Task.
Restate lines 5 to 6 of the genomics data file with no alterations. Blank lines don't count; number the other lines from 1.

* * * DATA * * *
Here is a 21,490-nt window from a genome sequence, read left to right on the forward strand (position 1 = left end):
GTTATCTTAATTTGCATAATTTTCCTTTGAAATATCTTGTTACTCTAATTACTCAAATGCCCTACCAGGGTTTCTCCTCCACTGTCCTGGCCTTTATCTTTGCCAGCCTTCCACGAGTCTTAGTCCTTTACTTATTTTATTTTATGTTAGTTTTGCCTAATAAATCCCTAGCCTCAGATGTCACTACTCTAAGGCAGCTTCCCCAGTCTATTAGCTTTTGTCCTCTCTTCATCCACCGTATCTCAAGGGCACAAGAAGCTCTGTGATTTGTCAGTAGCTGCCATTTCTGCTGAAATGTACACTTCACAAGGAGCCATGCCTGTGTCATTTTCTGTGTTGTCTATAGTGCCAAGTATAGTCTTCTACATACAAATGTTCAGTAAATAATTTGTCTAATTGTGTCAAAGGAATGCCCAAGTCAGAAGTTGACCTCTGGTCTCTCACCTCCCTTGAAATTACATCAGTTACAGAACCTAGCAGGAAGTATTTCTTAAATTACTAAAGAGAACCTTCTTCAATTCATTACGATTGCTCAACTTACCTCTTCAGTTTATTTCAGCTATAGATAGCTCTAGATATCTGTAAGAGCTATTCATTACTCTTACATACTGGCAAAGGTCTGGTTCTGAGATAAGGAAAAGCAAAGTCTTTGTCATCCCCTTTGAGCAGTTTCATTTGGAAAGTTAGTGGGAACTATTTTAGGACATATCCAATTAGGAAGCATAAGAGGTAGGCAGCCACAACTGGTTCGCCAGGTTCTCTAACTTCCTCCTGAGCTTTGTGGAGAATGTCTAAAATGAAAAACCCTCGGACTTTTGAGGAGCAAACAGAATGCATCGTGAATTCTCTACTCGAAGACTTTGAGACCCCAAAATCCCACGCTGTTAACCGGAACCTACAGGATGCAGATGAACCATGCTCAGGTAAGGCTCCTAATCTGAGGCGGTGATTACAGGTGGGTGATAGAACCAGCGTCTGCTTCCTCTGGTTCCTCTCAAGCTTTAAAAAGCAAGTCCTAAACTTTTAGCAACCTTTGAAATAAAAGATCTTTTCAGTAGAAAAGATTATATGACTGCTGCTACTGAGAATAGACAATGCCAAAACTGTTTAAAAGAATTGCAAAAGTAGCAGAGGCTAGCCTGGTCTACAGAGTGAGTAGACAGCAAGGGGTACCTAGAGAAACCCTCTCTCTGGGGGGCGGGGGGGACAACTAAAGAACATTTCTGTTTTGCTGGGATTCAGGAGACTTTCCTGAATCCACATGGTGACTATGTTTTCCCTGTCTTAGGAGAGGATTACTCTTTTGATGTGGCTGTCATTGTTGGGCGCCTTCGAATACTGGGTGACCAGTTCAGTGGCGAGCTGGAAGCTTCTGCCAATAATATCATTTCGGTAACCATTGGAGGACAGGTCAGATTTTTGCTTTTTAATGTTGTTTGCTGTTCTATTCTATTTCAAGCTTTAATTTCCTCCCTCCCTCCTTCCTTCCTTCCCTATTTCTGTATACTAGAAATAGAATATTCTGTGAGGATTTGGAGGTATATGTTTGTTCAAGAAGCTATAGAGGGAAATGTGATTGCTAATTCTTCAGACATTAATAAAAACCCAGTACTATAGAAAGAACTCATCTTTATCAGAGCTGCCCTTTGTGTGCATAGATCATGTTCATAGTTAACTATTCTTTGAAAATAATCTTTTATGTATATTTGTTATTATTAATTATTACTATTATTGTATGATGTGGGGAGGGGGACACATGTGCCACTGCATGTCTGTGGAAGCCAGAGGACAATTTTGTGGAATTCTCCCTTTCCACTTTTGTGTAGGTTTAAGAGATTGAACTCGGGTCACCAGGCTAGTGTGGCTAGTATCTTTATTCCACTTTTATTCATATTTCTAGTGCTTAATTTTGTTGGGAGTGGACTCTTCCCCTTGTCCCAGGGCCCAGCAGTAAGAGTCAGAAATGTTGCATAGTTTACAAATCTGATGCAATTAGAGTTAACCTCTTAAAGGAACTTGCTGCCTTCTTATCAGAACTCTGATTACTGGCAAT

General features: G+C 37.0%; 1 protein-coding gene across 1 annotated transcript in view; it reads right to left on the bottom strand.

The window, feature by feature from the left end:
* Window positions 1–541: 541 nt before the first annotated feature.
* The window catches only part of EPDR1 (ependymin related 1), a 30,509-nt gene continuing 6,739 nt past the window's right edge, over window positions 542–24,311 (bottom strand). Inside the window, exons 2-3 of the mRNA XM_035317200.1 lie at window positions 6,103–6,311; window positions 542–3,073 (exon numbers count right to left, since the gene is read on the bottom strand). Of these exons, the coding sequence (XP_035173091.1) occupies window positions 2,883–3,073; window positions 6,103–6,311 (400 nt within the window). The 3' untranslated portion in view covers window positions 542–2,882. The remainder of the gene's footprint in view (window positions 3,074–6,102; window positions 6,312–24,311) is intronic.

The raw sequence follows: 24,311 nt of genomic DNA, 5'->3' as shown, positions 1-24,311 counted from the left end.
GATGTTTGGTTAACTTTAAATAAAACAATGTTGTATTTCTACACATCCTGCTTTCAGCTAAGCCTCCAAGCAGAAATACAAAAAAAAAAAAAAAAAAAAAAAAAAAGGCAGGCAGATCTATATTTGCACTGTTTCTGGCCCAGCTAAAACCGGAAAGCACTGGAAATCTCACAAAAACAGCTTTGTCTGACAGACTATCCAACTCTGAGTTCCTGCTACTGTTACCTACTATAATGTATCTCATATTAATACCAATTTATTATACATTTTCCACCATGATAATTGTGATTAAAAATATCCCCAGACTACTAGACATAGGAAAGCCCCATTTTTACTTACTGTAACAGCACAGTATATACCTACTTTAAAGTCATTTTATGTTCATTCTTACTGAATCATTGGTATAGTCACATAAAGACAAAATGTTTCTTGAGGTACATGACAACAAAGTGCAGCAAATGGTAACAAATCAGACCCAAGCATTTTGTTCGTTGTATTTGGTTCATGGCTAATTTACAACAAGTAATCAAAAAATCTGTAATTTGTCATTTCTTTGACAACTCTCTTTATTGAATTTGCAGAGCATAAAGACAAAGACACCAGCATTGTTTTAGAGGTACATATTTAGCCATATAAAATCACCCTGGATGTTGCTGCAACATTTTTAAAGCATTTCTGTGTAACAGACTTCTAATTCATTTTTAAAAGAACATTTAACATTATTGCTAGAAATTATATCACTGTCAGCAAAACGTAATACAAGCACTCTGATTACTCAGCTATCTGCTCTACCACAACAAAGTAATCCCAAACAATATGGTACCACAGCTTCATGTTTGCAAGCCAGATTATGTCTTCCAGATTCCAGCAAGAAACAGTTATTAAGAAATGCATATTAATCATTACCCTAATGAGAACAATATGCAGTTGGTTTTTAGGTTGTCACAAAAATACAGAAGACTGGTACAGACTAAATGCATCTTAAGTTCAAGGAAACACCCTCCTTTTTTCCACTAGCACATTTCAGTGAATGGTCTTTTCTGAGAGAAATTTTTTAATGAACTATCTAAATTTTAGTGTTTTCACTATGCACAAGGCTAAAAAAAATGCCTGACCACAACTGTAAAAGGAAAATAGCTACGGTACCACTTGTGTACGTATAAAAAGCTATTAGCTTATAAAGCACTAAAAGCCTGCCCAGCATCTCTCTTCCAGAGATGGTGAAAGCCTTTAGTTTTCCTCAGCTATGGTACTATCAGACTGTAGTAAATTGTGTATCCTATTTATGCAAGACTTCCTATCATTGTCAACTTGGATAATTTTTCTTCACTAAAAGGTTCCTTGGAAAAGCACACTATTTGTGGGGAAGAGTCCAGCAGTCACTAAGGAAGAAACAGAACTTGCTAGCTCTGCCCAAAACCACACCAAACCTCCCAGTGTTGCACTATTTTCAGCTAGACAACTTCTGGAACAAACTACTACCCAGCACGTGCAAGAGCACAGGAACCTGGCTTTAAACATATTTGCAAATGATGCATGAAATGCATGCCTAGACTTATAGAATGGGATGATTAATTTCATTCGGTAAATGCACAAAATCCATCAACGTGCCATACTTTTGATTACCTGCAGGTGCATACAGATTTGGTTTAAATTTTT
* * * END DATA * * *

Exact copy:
* Window positions 1–541: 541 nt before the first annotated feature.
* The window catches only part of EPDR1 (ependymin related 1), a 30,509-nt gene continuing 6,739 nt past the window's right edge, over window positions 542–24,311 (bottom strand). Inside the window, exons 2-3 of the mRNA XM_035317200.1 lie at window positions 6,103–6,311; window positions 542–3,073 (exon numbers count right to left, since the gene is read on the bottom strand). Of these exons, the coding sequence (XP_035173091.1) occupies window positions 2,883–3,073; window positions 6,103–6,311 (400 nt within the window). The 3' untranslated portion in view covers window positions 542–2,882. The remainder of the gene's footprint in view (window positions 3,074–6,102; window positions 6,312–24,311) is intronic.